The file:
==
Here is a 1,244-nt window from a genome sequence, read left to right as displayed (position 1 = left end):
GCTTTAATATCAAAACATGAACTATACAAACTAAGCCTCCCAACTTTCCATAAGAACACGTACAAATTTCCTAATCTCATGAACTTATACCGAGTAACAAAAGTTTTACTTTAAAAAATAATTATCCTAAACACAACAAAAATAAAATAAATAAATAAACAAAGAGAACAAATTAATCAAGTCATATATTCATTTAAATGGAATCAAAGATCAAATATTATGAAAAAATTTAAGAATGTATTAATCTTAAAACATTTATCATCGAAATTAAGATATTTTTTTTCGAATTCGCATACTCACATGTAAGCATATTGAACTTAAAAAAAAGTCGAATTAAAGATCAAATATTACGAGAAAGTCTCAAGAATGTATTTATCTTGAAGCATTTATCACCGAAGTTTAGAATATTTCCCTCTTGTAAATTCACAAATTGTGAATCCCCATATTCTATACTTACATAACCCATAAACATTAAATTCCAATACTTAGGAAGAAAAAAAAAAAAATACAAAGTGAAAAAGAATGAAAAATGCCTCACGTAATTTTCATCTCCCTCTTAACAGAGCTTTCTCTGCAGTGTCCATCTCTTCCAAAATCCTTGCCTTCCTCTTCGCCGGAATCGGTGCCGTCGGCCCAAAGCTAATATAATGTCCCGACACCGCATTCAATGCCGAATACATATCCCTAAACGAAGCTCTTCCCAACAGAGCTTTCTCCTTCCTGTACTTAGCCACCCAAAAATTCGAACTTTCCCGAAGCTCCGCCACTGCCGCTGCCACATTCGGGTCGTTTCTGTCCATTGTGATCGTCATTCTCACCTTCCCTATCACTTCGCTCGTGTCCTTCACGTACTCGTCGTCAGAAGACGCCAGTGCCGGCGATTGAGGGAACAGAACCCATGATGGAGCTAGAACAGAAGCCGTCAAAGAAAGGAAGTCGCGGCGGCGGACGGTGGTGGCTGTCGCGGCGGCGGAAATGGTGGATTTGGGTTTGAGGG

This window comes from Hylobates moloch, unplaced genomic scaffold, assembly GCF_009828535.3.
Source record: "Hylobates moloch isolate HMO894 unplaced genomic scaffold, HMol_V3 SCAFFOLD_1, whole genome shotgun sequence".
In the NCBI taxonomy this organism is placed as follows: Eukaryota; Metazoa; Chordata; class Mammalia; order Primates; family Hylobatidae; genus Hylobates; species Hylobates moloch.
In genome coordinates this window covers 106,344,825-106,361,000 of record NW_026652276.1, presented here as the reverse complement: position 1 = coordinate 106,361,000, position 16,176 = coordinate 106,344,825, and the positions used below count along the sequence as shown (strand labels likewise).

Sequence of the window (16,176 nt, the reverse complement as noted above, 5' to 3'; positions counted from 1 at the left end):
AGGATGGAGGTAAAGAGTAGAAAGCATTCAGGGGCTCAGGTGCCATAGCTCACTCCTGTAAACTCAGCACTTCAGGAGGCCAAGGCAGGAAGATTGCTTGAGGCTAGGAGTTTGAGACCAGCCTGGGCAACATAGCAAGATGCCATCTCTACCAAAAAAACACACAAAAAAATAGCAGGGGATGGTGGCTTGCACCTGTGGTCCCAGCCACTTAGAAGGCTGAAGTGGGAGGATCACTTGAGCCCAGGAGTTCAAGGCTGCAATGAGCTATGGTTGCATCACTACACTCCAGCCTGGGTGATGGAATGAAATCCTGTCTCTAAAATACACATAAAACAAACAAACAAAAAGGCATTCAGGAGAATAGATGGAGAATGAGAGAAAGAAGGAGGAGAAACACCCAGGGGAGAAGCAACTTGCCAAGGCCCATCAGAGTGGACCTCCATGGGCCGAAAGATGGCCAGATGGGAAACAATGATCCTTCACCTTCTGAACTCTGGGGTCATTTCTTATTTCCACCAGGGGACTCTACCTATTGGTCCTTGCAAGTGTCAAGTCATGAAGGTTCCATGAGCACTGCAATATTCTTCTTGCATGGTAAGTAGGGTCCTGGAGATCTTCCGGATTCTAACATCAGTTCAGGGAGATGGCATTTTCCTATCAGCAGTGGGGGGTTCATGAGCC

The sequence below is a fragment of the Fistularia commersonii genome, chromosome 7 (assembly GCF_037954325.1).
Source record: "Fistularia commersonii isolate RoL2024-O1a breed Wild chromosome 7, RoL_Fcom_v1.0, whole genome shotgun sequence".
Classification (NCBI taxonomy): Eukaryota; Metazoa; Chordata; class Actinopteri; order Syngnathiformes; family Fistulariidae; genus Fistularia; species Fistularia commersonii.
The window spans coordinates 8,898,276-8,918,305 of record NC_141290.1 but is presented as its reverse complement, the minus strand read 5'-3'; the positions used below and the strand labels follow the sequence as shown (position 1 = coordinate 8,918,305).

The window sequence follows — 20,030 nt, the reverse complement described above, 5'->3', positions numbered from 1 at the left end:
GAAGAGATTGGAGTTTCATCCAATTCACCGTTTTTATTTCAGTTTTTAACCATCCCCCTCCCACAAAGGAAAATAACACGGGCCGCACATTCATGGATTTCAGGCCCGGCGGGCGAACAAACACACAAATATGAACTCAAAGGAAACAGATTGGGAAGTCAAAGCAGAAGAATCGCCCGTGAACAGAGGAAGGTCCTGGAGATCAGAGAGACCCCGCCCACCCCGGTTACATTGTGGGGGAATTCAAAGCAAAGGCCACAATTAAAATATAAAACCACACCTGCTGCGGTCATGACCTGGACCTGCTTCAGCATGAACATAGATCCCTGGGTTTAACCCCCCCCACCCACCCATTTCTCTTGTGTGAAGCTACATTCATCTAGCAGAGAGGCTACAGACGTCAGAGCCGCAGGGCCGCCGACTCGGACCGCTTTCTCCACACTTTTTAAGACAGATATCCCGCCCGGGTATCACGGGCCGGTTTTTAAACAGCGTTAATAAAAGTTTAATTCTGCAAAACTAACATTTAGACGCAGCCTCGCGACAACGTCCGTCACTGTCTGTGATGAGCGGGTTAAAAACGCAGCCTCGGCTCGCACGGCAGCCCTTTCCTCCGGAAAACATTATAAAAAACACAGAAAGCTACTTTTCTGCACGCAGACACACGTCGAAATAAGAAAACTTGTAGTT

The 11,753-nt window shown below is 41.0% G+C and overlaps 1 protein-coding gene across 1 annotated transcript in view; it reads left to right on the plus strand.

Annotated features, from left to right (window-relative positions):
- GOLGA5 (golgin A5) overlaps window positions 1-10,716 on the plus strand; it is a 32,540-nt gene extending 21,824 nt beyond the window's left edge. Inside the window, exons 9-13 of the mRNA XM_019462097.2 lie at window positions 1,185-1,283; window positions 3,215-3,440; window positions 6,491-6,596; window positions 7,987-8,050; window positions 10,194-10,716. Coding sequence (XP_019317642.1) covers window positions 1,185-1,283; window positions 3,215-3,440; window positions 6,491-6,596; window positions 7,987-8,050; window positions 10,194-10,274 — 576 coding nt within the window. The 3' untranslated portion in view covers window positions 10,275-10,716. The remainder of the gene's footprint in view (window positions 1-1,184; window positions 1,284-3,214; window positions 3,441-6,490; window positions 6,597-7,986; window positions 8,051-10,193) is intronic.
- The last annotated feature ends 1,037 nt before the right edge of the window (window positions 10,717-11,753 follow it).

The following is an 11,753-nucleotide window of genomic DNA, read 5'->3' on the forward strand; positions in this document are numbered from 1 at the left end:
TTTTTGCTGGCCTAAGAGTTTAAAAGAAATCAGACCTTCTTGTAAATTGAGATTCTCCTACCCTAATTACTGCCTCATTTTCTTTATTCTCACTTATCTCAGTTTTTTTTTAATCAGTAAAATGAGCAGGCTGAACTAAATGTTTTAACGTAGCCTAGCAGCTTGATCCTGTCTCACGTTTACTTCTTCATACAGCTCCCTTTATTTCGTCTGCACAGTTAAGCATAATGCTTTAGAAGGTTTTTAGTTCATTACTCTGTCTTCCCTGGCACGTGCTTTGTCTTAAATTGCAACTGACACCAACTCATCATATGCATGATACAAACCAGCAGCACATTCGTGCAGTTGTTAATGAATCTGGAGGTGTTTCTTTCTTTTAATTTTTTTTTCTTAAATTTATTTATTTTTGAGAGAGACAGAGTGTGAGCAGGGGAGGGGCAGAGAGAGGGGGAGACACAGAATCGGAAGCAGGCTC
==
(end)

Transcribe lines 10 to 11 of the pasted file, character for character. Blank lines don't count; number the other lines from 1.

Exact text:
Source record: "Fistularia commersonii isolate RoL2024-O1a breed Wild chromosome 7, RoL_Fcom_v1.0, whole genome shotgun sequence".
Classification (NCBI taxonomy): Eukaryota; Metazoa; Chordata; class Actinopteri; order Syngnathiformes; family Fistulariidae; genus Fistularia; species Fistularia commersonii.